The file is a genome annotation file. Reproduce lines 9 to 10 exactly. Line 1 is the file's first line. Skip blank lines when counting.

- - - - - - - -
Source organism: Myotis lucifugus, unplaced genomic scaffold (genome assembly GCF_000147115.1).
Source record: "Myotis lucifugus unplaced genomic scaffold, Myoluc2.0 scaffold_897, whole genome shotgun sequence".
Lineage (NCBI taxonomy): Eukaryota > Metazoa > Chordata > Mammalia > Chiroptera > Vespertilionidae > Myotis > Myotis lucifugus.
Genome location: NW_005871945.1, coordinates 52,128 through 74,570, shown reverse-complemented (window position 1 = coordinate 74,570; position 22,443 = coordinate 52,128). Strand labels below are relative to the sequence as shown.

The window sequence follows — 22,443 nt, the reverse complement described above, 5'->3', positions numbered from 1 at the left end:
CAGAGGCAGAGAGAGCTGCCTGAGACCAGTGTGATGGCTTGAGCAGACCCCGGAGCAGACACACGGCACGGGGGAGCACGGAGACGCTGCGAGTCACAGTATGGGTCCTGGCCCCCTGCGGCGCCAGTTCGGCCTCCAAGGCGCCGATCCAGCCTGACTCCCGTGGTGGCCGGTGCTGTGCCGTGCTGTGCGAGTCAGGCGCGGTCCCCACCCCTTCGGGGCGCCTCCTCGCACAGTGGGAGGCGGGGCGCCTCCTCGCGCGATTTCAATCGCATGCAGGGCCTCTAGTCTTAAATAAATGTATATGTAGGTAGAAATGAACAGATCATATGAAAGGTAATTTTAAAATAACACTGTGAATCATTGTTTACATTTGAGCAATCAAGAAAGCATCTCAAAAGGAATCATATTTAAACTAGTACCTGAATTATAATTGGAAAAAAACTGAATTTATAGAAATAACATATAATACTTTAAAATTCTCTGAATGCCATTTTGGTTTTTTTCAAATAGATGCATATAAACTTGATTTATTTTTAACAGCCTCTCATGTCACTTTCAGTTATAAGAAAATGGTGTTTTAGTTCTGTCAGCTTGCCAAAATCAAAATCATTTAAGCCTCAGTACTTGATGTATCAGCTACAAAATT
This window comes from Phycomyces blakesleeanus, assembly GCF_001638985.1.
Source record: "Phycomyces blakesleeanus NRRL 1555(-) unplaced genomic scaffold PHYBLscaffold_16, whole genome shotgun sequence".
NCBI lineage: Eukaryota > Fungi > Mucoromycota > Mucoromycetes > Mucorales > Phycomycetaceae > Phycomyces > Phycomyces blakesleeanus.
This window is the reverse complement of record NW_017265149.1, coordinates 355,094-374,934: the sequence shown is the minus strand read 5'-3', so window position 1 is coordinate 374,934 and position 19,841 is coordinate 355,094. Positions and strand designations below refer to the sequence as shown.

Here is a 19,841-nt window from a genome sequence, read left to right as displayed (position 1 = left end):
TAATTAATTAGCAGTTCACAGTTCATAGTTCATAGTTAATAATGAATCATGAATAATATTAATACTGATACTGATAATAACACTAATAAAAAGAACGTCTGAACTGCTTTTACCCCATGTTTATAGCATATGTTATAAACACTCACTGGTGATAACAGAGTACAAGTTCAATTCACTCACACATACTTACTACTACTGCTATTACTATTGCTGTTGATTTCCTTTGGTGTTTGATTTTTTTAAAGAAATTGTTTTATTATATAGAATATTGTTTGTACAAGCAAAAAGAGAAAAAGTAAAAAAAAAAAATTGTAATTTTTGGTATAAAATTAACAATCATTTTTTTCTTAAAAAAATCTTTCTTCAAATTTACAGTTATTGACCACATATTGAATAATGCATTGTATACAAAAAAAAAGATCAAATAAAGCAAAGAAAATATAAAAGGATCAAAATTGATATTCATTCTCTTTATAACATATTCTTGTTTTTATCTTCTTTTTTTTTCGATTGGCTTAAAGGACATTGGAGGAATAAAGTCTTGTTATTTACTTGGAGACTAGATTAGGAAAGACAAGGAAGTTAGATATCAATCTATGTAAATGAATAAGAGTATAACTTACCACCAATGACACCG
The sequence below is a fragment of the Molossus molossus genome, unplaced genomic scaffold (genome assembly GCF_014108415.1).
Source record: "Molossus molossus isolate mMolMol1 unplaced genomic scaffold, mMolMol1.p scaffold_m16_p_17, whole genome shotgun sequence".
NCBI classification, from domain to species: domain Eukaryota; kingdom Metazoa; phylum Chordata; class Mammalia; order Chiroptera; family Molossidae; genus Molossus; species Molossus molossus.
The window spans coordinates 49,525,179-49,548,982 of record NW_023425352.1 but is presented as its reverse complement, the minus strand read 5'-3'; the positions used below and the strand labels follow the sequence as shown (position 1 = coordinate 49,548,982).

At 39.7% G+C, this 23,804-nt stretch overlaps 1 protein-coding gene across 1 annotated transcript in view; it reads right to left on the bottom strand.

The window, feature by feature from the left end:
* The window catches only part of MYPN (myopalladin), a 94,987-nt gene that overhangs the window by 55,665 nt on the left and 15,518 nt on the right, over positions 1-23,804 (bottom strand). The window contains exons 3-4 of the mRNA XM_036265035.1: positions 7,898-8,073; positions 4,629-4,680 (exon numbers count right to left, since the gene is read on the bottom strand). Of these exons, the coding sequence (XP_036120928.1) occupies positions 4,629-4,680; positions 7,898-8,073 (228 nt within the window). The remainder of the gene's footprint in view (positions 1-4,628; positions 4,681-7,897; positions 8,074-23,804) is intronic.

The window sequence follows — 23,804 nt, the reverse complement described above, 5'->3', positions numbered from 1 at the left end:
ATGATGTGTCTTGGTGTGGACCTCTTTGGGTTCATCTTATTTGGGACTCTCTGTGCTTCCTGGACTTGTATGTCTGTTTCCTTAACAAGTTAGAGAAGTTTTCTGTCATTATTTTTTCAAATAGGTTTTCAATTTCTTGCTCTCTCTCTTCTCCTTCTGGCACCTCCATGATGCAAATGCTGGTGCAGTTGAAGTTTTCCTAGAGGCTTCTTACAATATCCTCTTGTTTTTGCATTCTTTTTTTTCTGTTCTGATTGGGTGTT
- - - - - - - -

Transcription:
NCBI lineage: Eukaryota > Fungi > Mucoromycota > Mucoromycetes > Mucorales > Phycomycetaceae > Phycomyces > Phycomyces blakesleeanus.
This window is the reverse complement of record NW_017265149.1, coordinates 355,094-374,934: the sequence shown is the minus strand read 5'-3', so window position 1 is coordinate 374,934 and position 19,841 is coordinate 355,094. Positions and strand designations below refer to the sequence as shown.